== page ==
High-speed trains in China

6 Mar

Since 1999, China has been building one of the world’s largest high speed train (HST) networks in the world. A continuous high speed track from Beijing in the North to Guangzhou in the South has recently been completed in December 2012. There are further plans to expand the high speed railway from what was 86,000 kilometres in 2009 to 120,000 kilometres in 2020 at a cost of US$300 billion (Hung, 2010).

Zheng and Kahn (2013) follow the consensus that the construction of the railway will benefit the economic development of the areas that it serves. They identify 2nd and 3rd tier cities as the primary beneficiaries of these advantages because whereas previously they had been relatively inaccessible from larger cities such as Shanghai and Beijing, now business can more easily be connected and expanded out along the new high speed train lines (Zheng and Kahn, 2013). Zhitao (2013) enforces this point stating that the HST network brings vigour to the expansion and development of this class of city in China.

HSTs do not only advance 2nd and 3rd tier cities but also primary cities because they allow for more commuting without adding to congestion within those cities (Zheng and Kahn, 2013). Large cities can be undesirable places to live with overcrowding and high crime among problems, so people – especially those in better paid jobs – are likely to want to live outside the city. The HSTs can help to separate labour (in the city) and living.

However, there are issues with the HST network. Stations are too often located in the suburbs out of the city where connections with less efficient, older and less bankrolled public transport systems are often poor (Xu and He, 2013). The stations are built out of the city centres because of their large airport terminal style design designed to manage a large capacity (Chen and Wei, 2013). It would seem that in an effort to allow for a large and increasing number of passengers by building large stations, planners have actually reduced the number of passengers.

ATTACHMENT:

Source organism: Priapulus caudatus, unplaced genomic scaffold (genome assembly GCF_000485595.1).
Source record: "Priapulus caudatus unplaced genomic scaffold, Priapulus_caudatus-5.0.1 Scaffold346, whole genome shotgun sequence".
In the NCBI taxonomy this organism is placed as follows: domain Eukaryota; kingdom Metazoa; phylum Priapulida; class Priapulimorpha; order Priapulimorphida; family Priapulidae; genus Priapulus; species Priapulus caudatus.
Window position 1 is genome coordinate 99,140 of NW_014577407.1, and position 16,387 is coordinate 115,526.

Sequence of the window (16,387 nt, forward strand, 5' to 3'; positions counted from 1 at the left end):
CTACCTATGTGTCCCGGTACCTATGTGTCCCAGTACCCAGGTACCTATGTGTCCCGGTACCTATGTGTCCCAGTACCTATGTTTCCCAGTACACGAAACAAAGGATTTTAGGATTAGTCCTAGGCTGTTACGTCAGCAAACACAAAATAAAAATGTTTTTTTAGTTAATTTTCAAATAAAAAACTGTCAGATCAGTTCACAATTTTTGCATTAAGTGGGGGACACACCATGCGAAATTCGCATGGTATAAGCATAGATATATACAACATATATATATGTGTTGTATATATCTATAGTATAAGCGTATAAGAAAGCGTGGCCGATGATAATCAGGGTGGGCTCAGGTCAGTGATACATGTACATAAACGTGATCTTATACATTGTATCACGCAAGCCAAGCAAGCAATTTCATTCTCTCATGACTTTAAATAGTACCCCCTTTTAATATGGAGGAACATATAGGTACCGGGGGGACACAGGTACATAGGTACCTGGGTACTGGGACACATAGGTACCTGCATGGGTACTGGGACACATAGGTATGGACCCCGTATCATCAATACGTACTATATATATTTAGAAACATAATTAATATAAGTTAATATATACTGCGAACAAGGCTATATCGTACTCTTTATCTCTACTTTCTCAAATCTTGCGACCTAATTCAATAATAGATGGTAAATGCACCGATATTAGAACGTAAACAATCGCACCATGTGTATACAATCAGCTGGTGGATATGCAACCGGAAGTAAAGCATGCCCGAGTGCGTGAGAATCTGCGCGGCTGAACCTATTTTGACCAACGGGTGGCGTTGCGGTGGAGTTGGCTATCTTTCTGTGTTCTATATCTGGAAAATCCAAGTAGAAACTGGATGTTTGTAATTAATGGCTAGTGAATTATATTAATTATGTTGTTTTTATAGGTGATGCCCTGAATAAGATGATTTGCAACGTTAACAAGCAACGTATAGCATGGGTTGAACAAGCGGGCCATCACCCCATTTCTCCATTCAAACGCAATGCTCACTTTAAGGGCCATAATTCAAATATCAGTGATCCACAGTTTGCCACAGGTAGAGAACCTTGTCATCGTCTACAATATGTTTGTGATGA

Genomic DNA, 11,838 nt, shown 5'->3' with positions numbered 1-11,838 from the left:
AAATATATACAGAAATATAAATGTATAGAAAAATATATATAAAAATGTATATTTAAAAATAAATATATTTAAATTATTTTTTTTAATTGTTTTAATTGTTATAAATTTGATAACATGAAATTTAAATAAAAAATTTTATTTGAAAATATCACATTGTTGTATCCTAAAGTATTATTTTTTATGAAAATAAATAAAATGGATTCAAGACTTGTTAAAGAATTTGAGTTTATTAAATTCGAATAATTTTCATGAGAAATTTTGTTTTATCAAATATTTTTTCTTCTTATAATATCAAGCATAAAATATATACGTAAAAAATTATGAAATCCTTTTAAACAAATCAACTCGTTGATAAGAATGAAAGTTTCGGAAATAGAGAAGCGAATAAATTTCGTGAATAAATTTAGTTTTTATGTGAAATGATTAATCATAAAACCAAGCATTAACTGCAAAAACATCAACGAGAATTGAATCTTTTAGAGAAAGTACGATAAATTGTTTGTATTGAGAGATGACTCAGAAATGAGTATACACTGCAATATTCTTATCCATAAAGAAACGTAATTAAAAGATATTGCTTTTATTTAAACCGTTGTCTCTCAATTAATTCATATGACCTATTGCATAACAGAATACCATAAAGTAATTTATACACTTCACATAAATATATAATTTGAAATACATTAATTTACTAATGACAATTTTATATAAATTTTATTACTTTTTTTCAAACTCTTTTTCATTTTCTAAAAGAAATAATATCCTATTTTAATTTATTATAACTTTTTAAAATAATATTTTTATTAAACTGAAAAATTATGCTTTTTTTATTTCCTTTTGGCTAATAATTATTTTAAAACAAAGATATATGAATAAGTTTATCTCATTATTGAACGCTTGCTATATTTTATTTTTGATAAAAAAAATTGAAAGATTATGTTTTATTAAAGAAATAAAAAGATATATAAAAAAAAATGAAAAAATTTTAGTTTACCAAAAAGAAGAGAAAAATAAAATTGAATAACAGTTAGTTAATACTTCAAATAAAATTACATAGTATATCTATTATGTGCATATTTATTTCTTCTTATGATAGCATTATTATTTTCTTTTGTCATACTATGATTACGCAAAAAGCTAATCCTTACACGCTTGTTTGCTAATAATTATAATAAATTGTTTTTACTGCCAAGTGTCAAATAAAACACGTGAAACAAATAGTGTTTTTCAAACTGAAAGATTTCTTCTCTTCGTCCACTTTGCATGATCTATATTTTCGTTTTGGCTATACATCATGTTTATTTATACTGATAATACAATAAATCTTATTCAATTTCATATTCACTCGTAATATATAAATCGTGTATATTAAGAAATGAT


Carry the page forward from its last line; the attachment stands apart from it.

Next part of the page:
Furthermore, the HST network does not expand to the less developed Central and Western regions of China. This further separates Western China from the rapidly developing East, causing it to fall even further behind. It is understandable however that these areas are not a priority considering such a railway would not see as much use as the current railways do on the coast.

The HST program in China is massively benefitting the economy of those areas that it does serve. That said, as is to be expected there are inefficiencies and shortcomings.


Chen, CL. and Wei, B. 2013. High-speed rail and urban transformation in China: the case of Hangzhou East Rail Station. Built Environment. Vol 39, no.3, pp385-398.

Hung, W. 2010. Critical issues of high speed rail development in China. UC Denver.

Xu, JJ. and He, J. 2013. Spatial impacts of high speed railways in China: a total-travel-time approach. Environment and Planning. Vol 45, pp2261-2280.

Zheng, S. and Kahn, M. 2013. China’s bullet trains facilitate market integration and mitigate the cost of megacity growth. PNAS.

Zhitao, D. 2013. Full Speed Ahead. Beijing Review. Vol 56, no.1.

Theo Tritton


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